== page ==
Victorian London, 1851. Queen Victoria is on the throne and the Great Exhibition is about to open!

Lucy Locket lives with her father, the New Mother and the New Baby. They sent away her beloved Nurse and replaced her with a horrid governess. Lucy desperately wants someone to be kind to her, and to have some fun - there's very little of that in her house.

Kitty Fisher is a street performer who earns tin for her supper by tumbling. She has always lived on the street and on her wits, with only the kind Gaffer to help her. But now Gaffer is gone, and Kitty is all alone.

When Lucy runs away from home, Kitty shows Lucy how to survive - where to find the best picnic leftovers in the park, and which trees makes the best beds. Lucy learns quickly and shows Kitty her own skills - befriending families to get free meals and singing beautiful melodies for the crowds.

But the streets of Victorian London are dangerous and soon the girls find themselves under threat from thieves - and even worse, the Workhouse!

‘The Summer I Robbed a Bank’ by David O’Doherty (27th May)

(Puffin)

Following on from David O’Doherty’s first series for children, Danger is Everywhere, which was translated into 18 languages and has sold over 100,000 copies through the TCM, expect an absolutely bonkers summer adventure bursting with fun and friendship with The Summer I Robbed a Bank.

The wild and remote setting of the story was inspired by Achill Island, where David visited his granny as a child, and where his imagination first plotted to rob the island’s mobile bank.

Rex's parents have split up, he's about to make the scary move to secondary school, and to make matters worse he has to spend his summer holiday on a remote and rainy Irish island - with lots of sheep for company.

The only upside: he'll be staying with his strange and brilliant Uncle, Derm.

Then Rex discovers Uncle Derm is about to execute his most hair-brained plan yet - he's going to rob the island's travelling bank! And he needs Rex's help . . .

A madcap robbery, plenty of sheep and a summer of discoveries come together in this hilarious and heart-warming adventure.

‘Funny Bums, Freaky Beaks and Other Incredible Creature Features’ by Alex Morss & Sean Taylor and Illustrated by Sarah Edmonds

(Wellbeck Publishing)

Celebrate the incredible diversity of life on earth in Funny Bums, Freaky Beaks – includes over 100 creature features!

A delightful compendium of the most unusual and unexpected features in the animal kingdom, from puzzling toes to weird ears, and all the other body parts in between. These creatures have unusual features but they all serve a very useful purpose. This charming and visually appealing book carries the underlying message that everybody and everything is strange and wonderful in its own way - difference should be celebrated.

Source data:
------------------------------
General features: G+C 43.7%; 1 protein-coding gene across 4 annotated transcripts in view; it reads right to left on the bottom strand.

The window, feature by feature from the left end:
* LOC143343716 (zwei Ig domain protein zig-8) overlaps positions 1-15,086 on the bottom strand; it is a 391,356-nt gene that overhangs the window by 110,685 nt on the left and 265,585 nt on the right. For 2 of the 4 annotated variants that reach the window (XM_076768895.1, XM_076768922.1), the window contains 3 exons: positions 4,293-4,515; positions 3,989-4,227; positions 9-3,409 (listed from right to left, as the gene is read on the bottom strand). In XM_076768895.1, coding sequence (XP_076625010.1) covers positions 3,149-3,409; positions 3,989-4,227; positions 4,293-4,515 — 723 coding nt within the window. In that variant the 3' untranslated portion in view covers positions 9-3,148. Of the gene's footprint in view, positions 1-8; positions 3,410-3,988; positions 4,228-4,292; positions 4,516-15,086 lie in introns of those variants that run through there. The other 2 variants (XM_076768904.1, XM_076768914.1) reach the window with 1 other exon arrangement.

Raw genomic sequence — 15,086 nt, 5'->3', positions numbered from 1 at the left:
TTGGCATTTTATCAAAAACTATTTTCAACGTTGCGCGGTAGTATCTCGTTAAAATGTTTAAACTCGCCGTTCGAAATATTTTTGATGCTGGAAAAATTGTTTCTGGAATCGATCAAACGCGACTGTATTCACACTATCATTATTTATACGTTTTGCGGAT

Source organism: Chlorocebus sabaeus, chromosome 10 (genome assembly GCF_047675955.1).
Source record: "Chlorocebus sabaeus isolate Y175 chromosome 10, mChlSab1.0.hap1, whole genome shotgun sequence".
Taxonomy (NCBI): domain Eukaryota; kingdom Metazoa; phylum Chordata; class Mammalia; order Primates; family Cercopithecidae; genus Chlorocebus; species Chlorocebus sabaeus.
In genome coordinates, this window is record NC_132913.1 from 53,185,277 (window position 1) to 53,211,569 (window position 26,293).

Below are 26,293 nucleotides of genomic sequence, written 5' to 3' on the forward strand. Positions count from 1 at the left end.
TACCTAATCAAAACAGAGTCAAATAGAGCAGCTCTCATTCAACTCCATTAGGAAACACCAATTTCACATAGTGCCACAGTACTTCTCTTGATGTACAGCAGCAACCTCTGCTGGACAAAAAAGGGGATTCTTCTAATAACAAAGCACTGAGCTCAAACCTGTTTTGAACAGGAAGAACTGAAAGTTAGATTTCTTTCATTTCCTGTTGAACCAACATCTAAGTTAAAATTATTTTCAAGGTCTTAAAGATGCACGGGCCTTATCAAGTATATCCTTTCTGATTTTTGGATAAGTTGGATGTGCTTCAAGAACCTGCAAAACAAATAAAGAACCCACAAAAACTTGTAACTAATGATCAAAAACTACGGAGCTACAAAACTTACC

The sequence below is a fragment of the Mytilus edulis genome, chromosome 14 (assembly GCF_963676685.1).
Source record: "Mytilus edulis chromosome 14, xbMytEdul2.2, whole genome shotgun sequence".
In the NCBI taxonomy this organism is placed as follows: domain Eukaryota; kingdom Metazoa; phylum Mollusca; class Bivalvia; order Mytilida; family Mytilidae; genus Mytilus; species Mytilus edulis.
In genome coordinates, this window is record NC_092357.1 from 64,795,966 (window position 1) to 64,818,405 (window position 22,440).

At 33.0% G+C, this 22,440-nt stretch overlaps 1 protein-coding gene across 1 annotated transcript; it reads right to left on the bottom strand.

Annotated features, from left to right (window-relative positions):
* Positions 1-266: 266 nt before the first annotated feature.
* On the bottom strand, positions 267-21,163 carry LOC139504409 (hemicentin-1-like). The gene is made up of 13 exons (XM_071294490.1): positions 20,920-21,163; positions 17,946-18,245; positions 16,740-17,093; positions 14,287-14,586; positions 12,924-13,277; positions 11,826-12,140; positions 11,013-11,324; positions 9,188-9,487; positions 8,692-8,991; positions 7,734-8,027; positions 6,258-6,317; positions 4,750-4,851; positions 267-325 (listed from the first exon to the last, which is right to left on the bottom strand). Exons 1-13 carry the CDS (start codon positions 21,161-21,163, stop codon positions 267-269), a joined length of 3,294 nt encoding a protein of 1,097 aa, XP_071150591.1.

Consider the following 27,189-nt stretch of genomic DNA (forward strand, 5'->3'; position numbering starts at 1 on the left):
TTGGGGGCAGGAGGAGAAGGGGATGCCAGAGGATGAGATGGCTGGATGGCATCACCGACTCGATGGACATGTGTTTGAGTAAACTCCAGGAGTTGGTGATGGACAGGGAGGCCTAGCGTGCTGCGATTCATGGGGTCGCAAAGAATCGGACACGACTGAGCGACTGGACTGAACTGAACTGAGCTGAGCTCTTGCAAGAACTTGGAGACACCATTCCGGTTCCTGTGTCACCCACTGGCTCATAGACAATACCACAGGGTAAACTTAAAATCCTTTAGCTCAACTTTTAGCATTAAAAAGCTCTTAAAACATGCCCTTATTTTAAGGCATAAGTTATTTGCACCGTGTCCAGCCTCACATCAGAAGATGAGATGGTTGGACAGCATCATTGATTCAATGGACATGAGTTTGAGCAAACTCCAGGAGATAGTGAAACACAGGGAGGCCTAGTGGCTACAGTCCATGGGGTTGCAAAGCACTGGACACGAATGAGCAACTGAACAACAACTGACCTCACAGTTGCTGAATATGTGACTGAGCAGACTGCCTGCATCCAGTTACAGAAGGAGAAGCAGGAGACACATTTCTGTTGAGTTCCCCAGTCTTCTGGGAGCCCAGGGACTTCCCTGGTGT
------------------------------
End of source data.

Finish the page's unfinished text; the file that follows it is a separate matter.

The perfect gift for young readers who love nature, wildlife and are curious about planet earth and its most interesting creatures. Includes a section at the back about how to help wildlife near where you live or what can be done to protect endangered species.

‘Tokyo Ever After’ by Emiko Jean (18th May)

(Flatiron Books)

Princess Diaries meets Crazy Rich Asians for a new generation!

Putting a fresh spin on the Secret Royalty trope, this endlessly charming YA novel follows Japanese-American teen Izumi Tanaka as she discovers that her long-lost father is the Crown Prince of Japan. Hailed as an "#OwnVoices triumph" (Shelf Awareness) and "a refreshing and spot-on depiction of Japanese Americans exploring their heritage" (Booklist, starred review), this is an escapist teen fairy tale that puts a fun, flawed, fully-realised Asian-American heroine front and centre.

‘Kate in Waiting’ by Becky Albertalli

(Penguin)

Contrary to popular belief, best friends Kate Garfield and Anderson Walker are not co-dependent. Carpooling to and from theatre rehearsals? Environmentally sound and efficient. Consulting each other on every single life decision? Basic good judgment. Pining for the same guys from afar? Shared crushes are more fun anyway.

But when Kate and Andy’s latest long-distance crush shows up at their school, everything goes off script. Matt Olsson is talented and sweet, and Kate likes him. She really likes him. The only problem? So does Anderson.

Turns out, communal crushes aren’t so fun when real feelings are involved. This one might even bring the curtains down on Kate and Anderson’s friendship in this adorable YA book. 

Fiona Murphy is a freelance writer, specialising in book-related content, fiction and poetry. She can be found drinking tea, craving tapas or attempting to finish her never-ending-novel.